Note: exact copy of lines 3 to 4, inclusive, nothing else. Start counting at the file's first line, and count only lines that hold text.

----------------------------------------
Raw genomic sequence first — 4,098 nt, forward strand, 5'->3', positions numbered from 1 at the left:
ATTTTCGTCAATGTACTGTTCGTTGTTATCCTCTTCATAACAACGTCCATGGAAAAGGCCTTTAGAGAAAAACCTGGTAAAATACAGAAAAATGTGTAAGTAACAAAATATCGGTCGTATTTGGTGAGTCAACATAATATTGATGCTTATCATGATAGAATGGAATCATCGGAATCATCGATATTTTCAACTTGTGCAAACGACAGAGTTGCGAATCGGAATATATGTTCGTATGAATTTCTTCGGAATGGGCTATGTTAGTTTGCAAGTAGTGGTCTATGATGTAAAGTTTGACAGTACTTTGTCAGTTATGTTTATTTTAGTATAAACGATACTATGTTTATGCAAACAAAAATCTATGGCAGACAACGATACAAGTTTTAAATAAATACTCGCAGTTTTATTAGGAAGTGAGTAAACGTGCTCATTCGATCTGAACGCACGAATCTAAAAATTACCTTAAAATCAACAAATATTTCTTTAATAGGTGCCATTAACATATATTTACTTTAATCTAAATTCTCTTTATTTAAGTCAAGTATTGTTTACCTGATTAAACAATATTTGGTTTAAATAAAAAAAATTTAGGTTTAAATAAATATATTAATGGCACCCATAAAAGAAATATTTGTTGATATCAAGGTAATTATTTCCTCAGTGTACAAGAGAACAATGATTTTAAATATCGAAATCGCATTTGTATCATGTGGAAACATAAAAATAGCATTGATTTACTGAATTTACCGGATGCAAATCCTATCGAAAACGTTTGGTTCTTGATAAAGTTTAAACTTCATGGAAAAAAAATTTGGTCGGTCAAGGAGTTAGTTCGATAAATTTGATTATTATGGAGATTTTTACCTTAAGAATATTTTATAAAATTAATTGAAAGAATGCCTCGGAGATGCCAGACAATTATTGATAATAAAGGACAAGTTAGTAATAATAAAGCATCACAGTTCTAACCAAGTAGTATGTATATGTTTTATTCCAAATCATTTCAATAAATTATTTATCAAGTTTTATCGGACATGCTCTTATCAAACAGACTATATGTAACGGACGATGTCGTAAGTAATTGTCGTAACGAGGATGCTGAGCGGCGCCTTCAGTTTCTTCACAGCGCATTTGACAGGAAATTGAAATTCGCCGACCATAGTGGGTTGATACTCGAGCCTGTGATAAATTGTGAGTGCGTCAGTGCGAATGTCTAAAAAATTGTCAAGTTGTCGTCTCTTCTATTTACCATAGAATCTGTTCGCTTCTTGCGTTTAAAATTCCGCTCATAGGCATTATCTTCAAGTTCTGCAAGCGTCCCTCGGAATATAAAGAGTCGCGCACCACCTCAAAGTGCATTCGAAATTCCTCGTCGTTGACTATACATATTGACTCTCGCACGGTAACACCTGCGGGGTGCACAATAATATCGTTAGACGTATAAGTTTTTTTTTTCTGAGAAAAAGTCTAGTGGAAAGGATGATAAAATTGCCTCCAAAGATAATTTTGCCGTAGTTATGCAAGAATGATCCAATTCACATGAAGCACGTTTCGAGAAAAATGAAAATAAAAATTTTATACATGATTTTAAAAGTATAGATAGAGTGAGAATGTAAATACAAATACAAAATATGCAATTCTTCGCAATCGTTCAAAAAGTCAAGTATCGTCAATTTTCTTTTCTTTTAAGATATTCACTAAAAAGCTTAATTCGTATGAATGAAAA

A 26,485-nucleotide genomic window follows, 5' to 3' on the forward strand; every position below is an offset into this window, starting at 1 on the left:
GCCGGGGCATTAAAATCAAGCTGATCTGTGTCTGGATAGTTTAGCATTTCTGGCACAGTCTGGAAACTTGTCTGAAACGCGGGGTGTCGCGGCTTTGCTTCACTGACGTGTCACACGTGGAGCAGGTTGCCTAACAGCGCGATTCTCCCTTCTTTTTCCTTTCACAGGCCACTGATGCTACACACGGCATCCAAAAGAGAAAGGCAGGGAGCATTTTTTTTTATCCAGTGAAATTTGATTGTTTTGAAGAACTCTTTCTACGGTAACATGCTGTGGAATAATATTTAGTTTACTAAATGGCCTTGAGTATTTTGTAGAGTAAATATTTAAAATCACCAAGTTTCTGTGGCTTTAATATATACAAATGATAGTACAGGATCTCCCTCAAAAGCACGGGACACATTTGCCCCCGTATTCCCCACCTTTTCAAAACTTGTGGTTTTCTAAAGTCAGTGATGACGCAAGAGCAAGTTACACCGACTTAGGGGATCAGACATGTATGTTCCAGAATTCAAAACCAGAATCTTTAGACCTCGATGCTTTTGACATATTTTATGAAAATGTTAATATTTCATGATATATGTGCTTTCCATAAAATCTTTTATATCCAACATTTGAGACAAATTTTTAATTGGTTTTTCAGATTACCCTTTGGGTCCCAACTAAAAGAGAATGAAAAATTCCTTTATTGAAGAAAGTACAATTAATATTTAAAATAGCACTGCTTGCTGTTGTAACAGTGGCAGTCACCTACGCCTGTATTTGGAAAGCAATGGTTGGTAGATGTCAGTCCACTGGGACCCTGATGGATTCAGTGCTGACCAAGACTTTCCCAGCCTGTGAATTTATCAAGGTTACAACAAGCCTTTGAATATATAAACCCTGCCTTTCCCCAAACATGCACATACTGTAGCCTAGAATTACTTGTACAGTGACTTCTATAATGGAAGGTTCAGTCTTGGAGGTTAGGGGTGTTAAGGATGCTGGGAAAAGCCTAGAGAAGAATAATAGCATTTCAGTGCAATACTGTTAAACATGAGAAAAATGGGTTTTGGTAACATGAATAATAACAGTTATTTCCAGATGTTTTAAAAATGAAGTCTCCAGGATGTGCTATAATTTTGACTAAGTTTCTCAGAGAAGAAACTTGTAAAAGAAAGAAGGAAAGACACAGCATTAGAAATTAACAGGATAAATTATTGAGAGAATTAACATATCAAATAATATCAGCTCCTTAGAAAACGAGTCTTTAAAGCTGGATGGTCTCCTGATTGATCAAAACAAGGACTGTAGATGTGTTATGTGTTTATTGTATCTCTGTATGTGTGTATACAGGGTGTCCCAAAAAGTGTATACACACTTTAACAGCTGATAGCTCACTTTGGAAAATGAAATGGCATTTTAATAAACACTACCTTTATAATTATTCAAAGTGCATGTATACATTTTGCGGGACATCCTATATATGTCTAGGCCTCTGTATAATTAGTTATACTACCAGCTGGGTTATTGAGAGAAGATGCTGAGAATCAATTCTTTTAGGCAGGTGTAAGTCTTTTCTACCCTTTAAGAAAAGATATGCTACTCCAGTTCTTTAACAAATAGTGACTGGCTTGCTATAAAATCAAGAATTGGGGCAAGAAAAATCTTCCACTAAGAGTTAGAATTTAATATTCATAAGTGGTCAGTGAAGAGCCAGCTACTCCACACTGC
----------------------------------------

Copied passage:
A 26,485-nucleotide genomic window follows, 5' to 3' on the forward strand; every position below is an offset into this window, starting at 1 on the left:
GCCGGGGCATTAAAATCAAGCTGATCTGTGTCTGGATAGTTTAGCATTTCTGGCACAGTCTGGAAACTTGTCTGAAACGCGGGGTGTCGCGGCTTTGCTTCACTGACGTGTCACACGTGGAGCAGGTTGCCTAACAGCGCGATTCTCCCTTCTTTTTCCTTTCACAGGCCACTGATGCTACACACGGCATCCAAAAGAGAAAGGCAGGGAGCATTTTTTTTTATCCAGTGAAATTTGATTGTTTTGAAGAACTCTTTCTACGGTAACATGCTGTGGAATAATATTTAGTTTACTAAATGGCCTTGAGTATTTTGTAGAGTAAATATTTAAAATCACCAAGTTTCTGTGGCTTTAATATATACAAATGATAGTACAGGATCTCCCTCAAAAGCACGGGACACATTTGCCCCCGTATTCCCCACCTTTTCAAAACTTGTGGTTTTCTAAAGTCAGTGATGACGCAAGAGCAAGTTACACCGACTTAGGGGATCAGACATGTATGTTCCAGAATTCAAAACCAGAATCTTTAGACCTCGATGCTTTTGACATATTTTATGAAAATGTTAATATTTCATGATATATGTGCTTTCCATAAAATCTTTTATATCCAACATTTGAGACAAATTTTTAATTGGTTTTTCAGATTACCCTTTGGGTCCCAACTAAAAGAGAATGAAAAATTCCTTTATTGAAGAAAGTACAATTAATATTTAAAATAGCACTGCTTGCTGTTGTAACAGTGGCAGTCACCTACGCCTGTATTTGGAAAGCAATGGTTGGTAGATGTCAGTCCACTGGGACCCTGATGGATTCAGTGCTGACCAAGACTTTCCCAGCCTGTGAATTTATCAAGGTTACAACAAGCCTTTGAATATATAAACCCTGCCTTTCCCCAAACATGCACATACTGTAGCCTAGAATTACTTGTACAGTGACTTCTATAATGGAAGGTTCAGTCTTGGAGGTTAGGGGTGTTAAGGATGCTGGGAAAAGCCTAGAGAAGAATAATAGCATTTCAGTGCAATACTGTTAAACATGAGAAAAATGGGTTTTGGTAACATGAATAATAACAGTTATTTCCAGATGTTTTAAAAATGAAGTCTCCAGGATGTGCTATAATTTTGACTAAGTTTCTCAGAGAAGAAACTTGTAAAAGAAAGAAGGAAAGACACAGCATTAGAAATTAACAGGATAAATTATTGAGAGAATTAACATATCAAATAATATCAGCTCCTTAGAAAACGAGTCTTTAAAGCTGGATGGTCTCCTGATTGATCAAAACAAGGACTGTAGATGTGTTATGTGTTTATTGTATCTCTGTATGTGTGTATACAGGGTGTCCCAAAAAGTGTATACACACTTTAACAGCTGATAGCTCACTTTGGAAAATGAAATGGCATTTTAATAAACACTACCTTTATAATTATTCAAAGTGCATGTATACATTTTGCGGGACATCCTATATATGTCTAGGCCTCTGTATAATTAGTTATACTACCAGCTGGGTTATTGAGAGAAGATGCTGAGAATCAATTCTTTTAGGCAGGTGTAAGTCTTTTCTACCCTTTAAGAAAAGATATGCTACTCCAGTTCTTTAACAAATAGTGACTGGCTTGCTATAAAATCAAGAATTGGGGCAAGAAAAATCTTCCACTAAGAGTTAGAATTTAATATTCATAAGTGGTCAGTGAAGAGCCAGCTACTCCACACTGC